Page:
Sutter Health CEO Patrick Fry in a letter mailed this week to employees said the California system must cut $700 million from expenses by 2014 as the number of publicly subsidized patients grows.
Living on Medicare pay
“Here is our challenge,” Fry wrote. “Sutter Health must find ways to continue serving growing numbers of government-sponsored patients at a cost close to what Medicare insurance pays us.” Fry met earlier this month with managers at the Sacramento-based system to discuss Sutter's financial challenges, he wrote. More meetings with “thousands more managers” will follow in coming weeks.
The letter underscores maneuvering among major health systems ahead of planned reductions to Medicare payments and an expected squeeze on revenue from other payers. Catholic Healthcare West, also based in California, recently said by 2020 the 34-hospital system would cut costs to spend less than Medicare pays.
Sutter owns and manages 24 hospitals in California and Hawaii and operated with healthy margins through the recession. The system also continues to make significant capital investments, though executives did scale back spending to hold on to cash in 2009. During the next four years, Sutter is expected to spend $5.2 billion on information technology, physicians, renovation and construction.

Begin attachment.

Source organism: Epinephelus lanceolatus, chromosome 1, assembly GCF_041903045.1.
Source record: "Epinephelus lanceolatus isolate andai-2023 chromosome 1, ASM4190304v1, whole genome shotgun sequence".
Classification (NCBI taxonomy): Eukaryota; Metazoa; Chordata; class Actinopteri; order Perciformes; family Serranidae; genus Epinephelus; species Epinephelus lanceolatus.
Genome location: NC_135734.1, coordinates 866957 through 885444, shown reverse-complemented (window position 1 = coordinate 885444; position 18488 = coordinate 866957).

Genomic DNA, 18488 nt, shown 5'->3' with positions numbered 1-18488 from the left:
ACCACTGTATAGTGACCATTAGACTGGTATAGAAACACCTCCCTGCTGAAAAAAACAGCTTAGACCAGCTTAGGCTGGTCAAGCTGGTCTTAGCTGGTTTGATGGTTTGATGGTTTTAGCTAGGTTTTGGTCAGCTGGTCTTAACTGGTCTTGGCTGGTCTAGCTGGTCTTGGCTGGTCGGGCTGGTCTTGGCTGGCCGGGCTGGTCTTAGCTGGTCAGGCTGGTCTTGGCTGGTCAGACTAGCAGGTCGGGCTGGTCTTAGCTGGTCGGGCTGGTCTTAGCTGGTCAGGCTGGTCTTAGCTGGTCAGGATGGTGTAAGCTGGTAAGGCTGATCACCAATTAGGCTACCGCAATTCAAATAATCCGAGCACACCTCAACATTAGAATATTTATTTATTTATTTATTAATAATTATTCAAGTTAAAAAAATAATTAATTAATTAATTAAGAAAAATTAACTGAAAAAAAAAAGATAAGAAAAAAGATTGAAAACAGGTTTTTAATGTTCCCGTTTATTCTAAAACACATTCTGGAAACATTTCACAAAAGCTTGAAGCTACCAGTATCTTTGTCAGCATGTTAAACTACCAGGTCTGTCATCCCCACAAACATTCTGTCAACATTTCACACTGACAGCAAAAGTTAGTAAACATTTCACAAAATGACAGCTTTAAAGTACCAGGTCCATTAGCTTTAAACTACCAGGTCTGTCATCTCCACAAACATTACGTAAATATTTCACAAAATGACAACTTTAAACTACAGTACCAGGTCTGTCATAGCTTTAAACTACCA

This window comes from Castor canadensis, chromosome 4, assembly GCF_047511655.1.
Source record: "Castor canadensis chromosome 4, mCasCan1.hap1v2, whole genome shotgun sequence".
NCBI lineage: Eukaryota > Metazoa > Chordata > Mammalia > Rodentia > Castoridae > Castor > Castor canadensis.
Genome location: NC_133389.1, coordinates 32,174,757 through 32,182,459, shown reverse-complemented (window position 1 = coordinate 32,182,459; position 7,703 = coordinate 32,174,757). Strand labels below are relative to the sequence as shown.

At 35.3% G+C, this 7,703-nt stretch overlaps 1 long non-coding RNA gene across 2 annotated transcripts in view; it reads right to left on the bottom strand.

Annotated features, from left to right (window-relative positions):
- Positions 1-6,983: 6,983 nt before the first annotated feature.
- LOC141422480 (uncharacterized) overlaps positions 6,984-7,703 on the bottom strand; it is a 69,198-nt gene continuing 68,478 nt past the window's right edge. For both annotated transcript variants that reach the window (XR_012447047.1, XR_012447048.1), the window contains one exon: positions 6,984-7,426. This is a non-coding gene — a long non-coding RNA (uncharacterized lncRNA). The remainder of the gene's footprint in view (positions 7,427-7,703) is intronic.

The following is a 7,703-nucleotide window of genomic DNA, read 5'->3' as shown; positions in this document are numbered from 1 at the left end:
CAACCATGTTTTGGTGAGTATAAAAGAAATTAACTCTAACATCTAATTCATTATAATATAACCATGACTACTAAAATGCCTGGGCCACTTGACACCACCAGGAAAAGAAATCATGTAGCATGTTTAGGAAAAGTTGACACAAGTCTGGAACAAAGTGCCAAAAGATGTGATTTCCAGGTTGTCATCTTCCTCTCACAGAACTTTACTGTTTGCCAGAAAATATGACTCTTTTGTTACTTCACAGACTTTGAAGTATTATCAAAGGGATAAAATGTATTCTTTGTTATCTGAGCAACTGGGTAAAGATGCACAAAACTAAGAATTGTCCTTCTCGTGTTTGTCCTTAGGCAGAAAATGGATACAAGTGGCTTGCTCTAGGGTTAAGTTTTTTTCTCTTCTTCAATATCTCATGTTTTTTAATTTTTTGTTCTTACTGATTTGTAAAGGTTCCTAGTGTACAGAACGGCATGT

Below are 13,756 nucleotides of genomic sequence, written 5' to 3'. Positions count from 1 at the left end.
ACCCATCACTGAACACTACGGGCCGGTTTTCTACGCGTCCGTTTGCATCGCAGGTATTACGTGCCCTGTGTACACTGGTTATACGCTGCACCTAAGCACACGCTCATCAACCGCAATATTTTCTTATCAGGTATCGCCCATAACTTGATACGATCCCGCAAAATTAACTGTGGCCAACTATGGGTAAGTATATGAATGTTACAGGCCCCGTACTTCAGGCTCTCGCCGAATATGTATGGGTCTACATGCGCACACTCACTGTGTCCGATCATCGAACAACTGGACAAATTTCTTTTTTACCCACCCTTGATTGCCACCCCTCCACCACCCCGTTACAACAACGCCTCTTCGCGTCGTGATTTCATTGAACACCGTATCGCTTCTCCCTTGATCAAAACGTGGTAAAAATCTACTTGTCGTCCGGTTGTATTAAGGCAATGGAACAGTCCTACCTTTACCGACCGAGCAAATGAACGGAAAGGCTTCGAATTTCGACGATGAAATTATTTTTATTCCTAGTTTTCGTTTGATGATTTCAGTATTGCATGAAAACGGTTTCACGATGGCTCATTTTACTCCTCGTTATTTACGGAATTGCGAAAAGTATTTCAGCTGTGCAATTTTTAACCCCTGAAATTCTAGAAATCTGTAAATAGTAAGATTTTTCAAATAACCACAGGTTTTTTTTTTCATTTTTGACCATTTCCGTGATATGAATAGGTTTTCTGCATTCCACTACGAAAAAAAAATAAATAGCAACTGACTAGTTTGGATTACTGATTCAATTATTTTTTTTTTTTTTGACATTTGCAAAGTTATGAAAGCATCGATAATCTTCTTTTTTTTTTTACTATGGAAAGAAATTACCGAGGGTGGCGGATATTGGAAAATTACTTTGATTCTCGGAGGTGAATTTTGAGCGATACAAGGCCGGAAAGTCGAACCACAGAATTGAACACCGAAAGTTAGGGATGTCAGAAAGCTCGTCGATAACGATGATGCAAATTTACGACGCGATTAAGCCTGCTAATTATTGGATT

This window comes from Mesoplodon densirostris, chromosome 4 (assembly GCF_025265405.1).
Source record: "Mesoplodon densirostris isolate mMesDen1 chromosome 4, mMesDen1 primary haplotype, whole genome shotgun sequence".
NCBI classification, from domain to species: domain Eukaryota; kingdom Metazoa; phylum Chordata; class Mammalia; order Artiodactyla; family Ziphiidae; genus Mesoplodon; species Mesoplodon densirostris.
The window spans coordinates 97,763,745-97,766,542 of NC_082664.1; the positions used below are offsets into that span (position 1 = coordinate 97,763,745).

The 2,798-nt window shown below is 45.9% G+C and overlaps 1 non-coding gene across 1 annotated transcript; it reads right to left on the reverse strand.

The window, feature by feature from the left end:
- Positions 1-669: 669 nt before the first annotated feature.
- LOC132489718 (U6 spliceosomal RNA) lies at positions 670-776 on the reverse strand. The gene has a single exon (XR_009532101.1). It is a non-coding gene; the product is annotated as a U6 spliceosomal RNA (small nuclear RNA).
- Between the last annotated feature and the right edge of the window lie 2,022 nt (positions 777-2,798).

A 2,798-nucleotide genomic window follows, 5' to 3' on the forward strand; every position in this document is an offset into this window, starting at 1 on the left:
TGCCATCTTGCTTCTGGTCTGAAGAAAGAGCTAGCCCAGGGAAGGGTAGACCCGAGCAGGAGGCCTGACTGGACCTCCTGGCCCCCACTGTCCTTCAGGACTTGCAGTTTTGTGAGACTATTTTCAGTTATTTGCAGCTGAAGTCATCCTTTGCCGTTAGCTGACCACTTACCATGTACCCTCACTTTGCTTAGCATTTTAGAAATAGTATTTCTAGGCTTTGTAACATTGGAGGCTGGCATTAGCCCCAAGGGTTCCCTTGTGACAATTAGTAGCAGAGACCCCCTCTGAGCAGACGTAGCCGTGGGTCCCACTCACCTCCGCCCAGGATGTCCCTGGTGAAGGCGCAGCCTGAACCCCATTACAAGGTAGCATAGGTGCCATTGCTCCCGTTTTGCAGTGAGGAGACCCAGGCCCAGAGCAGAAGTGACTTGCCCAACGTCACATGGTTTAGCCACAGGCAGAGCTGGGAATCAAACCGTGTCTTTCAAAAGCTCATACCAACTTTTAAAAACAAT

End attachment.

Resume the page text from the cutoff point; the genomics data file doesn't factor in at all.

Medicare pay to Sutter hospitals will drop by nearly $2 billion during the next decade, Fry's letter said. Meanwhile, doctors and hospitals could see pay cuts from Medicaid as California grapples with a budget crisis.
“Under federal healthcare reform, the government will provide health coverage to 32 million uninsured Americans,” he wrote. “The government will help cover these new costs by paying healthcare providers less.”
Thirty-two million uninsured will gain benefits under the Patient Protection and Affordable Care Act largely through expanded safety net insurance and subsidies offered through newly created insurance exchanges, though an estimated 5 million exchange customers will not be eligible for subsidized care, according to the Congressional Budget Office.
“Despite legal maneuverings and congressional debate about the future of healthcare reform, we fully expect that these deep government reimbursement cuts will continue—along with demands that doctors and hospitals deliver more care for less money,” Fry wrote.
The chief executive noted the system also faces competitive pressure and its customers have claimed Sutter's competitors offer lower prices. Fry did not outline how the system would reduce its spending, but cited as an example efforts under way since 2007 to reduce central line bloodstream infection. Through last September, the effort cut costs by $37 million, reduced the rate of infection by 76% and saved 52 lives.
Send us a letter
Have an opinion about this story? Click here to submit a Letter to the Editor, and we may publish it in print.